Early Joint Station with the Station Hotel on top right with St Nicholas Kirk in Background.
J A Parker, Engineer, 1913-20. Long single-storey railway station facing East, with near central double height Beaux-Arts 5-bay polygonal entrance pavilion with full length cast iron cantilevered canopy and asymmetrical classical granite pavilions to North and South. Yellow sandstone to central pavilion; granite ashlar to outer pavilions. Modern extensions to South (2006). Entrance elevation to East altered to ground; mid-height semi-circular window openings with fan-light glazing and small paired deep-set square windows above. Bays separated by paired Doric Columns. Deep dentilled cornice. Stepped parapet. Spacious concourse with impressive shallow segmental-arched glass and steel roof with glazed end screens. Glass and steel awnings to platforms supported on cast-iron columns and with decorative timber valances. Some flat-arched openings to block to East. Some glass and timber doors. Timber lined bridge giving access to platforms at West. Internal spaces to buildings comprehensively modernised. Roadbridge:: mid 19th century. To North, on Guild Street, over railway tracks. Riveted and latticed 2-span steel bowstring bridge with flat-span plate-girder pedestrian bridge either side to North and South. Corniced and panelled, granite terminal piers.
This station was the last major station to be built within Scotland. The use of sandstone as a building material for the entrance hall is unusual in Aberdeen, where granite is the more common building material. The large, open concourse with its open-frame steel roof is a particularly fine feature of this station, giving both light and space to the internal part of the station. The entrance pavilion is well-detailed with interesting dentil and column decoration and the large semi-circular windows are a particularly striking feature. Known as the Joint Station, this station replaced an earlier one built in 1867. Previous to this, there had been 2 railway companies operating within Aberdeen, the Caledonian Railway and the Great North of Scotland Railway. Each had their own station and it was not unusual for GNSR to refuse to hold the trains if connecting services from the South via the Caledonian Railway were late and to close their station. The Joint Station of 1867 brought these 2 companies under the same roof, but quickly became inadequate for the amount of traffic and a replacement was begun in 1913. The building of the new station was entrusted to Mr J A Parker, the Chief Engineer of the Great North of Scotland Railway, as they owned the majority of the previous station. Although the work was begun in 1913, and the platforms were in use by the following year, the station was not completed until after the 1st World War. The station originally had 4 long through platforms and 10 bays, but these were reduced in the 1980s when the Northern end of the Station was refurbished to provide car parking and increased commercial space.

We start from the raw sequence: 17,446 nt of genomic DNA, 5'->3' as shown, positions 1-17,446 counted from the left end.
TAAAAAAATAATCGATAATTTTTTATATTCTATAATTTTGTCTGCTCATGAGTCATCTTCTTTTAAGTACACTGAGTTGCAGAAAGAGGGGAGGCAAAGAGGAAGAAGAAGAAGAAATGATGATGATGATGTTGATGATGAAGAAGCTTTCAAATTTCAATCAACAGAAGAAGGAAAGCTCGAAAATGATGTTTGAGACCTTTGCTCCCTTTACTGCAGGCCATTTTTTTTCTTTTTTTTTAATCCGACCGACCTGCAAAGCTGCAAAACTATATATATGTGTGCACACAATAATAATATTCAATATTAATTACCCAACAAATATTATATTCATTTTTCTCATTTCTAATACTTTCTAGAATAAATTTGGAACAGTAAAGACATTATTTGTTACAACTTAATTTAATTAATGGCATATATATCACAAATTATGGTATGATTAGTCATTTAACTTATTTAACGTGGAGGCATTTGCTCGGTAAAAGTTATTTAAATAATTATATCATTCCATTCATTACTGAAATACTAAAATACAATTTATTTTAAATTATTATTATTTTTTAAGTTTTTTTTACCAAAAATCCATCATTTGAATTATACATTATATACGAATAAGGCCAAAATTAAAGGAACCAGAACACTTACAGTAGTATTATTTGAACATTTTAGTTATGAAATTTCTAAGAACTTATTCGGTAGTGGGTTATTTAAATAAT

A view of the new Joint Station, taken in the 1930's
The Foundation Stone of the new Joint Railway Station building was laid on 28 May 1913 and by July the following year all the new platforms were in use. 190 men worked on the demolition of the old building and construction of this one. The bulk of the material is Freestone from Northumberland but some Kemnay granite is used. The concourse has a glass and steel roof measuring 245 by 97 feet. Either side of the train indicator board stairs provided access to the suburban lines. Behind the main bookstall, were the stationmaster and telegraph offices. There were separate parcel offices for the Caledonian Railway and the North British Railway. A modern feature was an electric dock system synchronized from a master dock in the booking office.